At the same time, Diczok notes, investors who hold bonds to maturity don't have to worry about volatility in yields and prices. "You get the income you need now, and as long as you match the maturity to your investing time frame, you get the return of your principal when it's needed — to pay for a child's or grandchild's education, for example, or for other large, planned expenses," he says.
What this could mean for your portfolio: Diczok suggests a mix of fixed-income holdings that includes four kinds of high-quality securities: U.S. Treasurys, agency mortgage-backed securities and investment-grade corporate and municipal bonds. "Historically, all of these have shown very little in the way of credit losses, regardless of what's happening in the economy," he says.

With volatility comes opportunity

After the stock and bond market declines of 2022, investors are understandably hoping for a calmer 2023. Still, Mukherjee expects ups and downs to continue, especially during the first half of the year. "Volatility is an integral part of investing," he says, "and in a dynamic economy, slowdowns in growth are essential for removing excesses from the markets. Then capital can flow to the most productive areas of the economy, creating new drivers for the next business cycle." Mukherjee notes that potential returns for many asset classes are better than they have been in years, especially for bonds.
What this could mean for your portfolio: Ongoing volatility will present chances for rebalancing your portfolio, McGregor says, giving you opportunities to increase allocations to global equities, for example. Stocks in energy and healthcare, among other sectors, are now paying attractive dividends. And long-term, growth-oriented investors could look for opportunities based on themes such as digitization, clean energy and healthcare infrastructure.

Know what you can control

Looking ahead, Mukherjee sees a time of accelerating innovation. "Money is going to flow into all kinds of areas — artificial intelligence, big data, cybersecurity, cloud computing," he says. "There will likely be a lot of investment in energy and commodities and a build-out of high-tech manufacturing coming back to the U.S."
Yet the path ahead will inevitably be bumpy, with many factors remaining outside of an investor's control. "You can't control volatility any more than you can control what the Fed is doing, or what Congress does, or what the next geopolitical crisis may be," he says. "But armed with knowledge and perspective you can control your emotions and your investment approach, and you can stay the course on a plan you've built around your financial goals."
Now, after such a difficult year and amid considerable uncertainty about how 2023 will unfold, that outlook could be more useful than ever.

Suggested for you

Footnote 1 Aditya Aladangady, David Cho, Laura Feiveson, and Eugenio Pinto, "Excess Savings During the COVID-19 Pandemic," FEDS Notes, October 21, 2022.

Important Disclosures

Opinions are as of the date of this article 12/15/2022 and are subject to change.

Investing involves risk including possible loss of principal. Past performance is no guarantee of future results.

This information should not be construed as investment advice and is subject to change. It is provided for informational purposes only and is not intended to be either a specific offer by Bank of America, Merrill or any affiliate to sell or provide, or a specific invitation for a consumer to apply for, any particular retail financial product or service that may be available.

The Chief Investment Office (CIO) provides thought leadership on wealth management, investment strategy and global markets; portfolio management solutions; due diligence; and solutions oversight and data analytics. CIO viewpoints are developed for Bank of America Private Bank, a division of Bank of America, N.A., ("Bank of America") and Merrill Lynch, Pierce, Fenner & Smith Incorporated ("MLPF&S" or "Merrill"), a registered broker-dealer, registered investment adviser and a wholly owned subsidiary of Bank of America Corporation ("BofA Corp.").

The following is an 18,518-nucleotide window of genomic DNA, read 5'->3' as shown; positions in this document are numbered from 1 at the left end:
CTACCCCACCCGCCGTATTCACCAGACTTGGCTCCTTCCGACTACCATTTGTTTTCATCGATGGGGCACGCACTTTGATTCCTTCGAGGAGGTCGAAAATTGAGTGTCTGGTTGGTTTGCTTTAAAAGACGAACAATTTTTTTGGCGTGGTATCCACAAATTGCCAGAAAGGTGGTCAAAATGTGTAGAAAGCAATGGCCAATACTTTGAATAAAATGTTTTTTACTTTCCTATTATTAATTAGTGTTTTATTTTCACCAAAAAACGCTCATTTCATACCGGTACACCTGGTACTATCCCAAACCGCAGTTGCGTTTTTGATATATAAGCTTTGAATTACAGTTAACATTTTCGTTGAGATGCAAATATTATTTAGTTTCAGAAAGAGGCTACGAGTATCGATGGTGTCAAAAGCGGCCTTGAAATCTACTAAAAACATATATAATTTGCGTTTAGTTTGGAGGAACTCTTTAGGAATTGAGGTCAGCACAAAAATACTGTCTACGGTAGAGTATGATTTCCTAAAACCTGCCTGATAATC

Asset allocation, diversification, and rebalancing do not ensure a profit or protect against loss in declining markets.
Investments have varying degrees of risk. Some of the risks involved with equity securities include the possibility that the value of the stocks may fluctuate in response to events specific to the companies or markets, as well as economic, political or social events in the U.S. or abroad. Dividend payments are not guaranteed and are paid only when declared by an issuer's board of directors. The amount of a dividend payment, if any, can vary over time. Bonds are subject to interest rate, inflation and credit risks. Income from investing in municipal bonds is generally exempt from Federal and state taxes for residents of the issuing state. While the interest income is tax-exempt, any capital gains distributed are taxable to the investor. Treasury bills are less volatile than longer-term fixed income securities and are guaranteed as to timely payment of principal and interest by the U.S. government. Investments in foreign securities involve special risks, including foreign currency risk and the possibility of substantial volatility due to adverse political, economic or other developments. These risks are magnified for investments made in emerging markets. Investments in a certain industry or sector may pose additional risk due to lack of diversification and sector concentration. Investments in real estate securities can be subject to fluctuations in the value of the underlying properties, the effect of economic conditions on real estate values, changes in interest rates, and risk related to renting properties, such as rental defaults. There are special risks associated with an investment in commodities, including market price fluctuations, regulatory changes, interest rate changes, credit risk, economic changes, and the impact of adverse political or financial factors. Mortgage-backed securities are subject to credit risk and the risk that the mortgages will be prepaid, so that portfolio management may be faced with replenishing the portfolio in a possibly disadvantageous interest rate environment.

Merrill Lynch, Pierce, Fenner & Smith Incorporated (also referred to as "MLPF&S" or "Merrill") makes available certain investment products sponsored, managed, distributed or provided by companies that are affiliates of Bank of America Corporation ("BofA Corp."). MLPF&S is a registered broker-dealer, registered investment adviser, Member Securities Investor Protection (SIPC) popup and a wholly owned subsidiary of Bank of America Corporation ("BofA Corp").
MAP5352422-12152023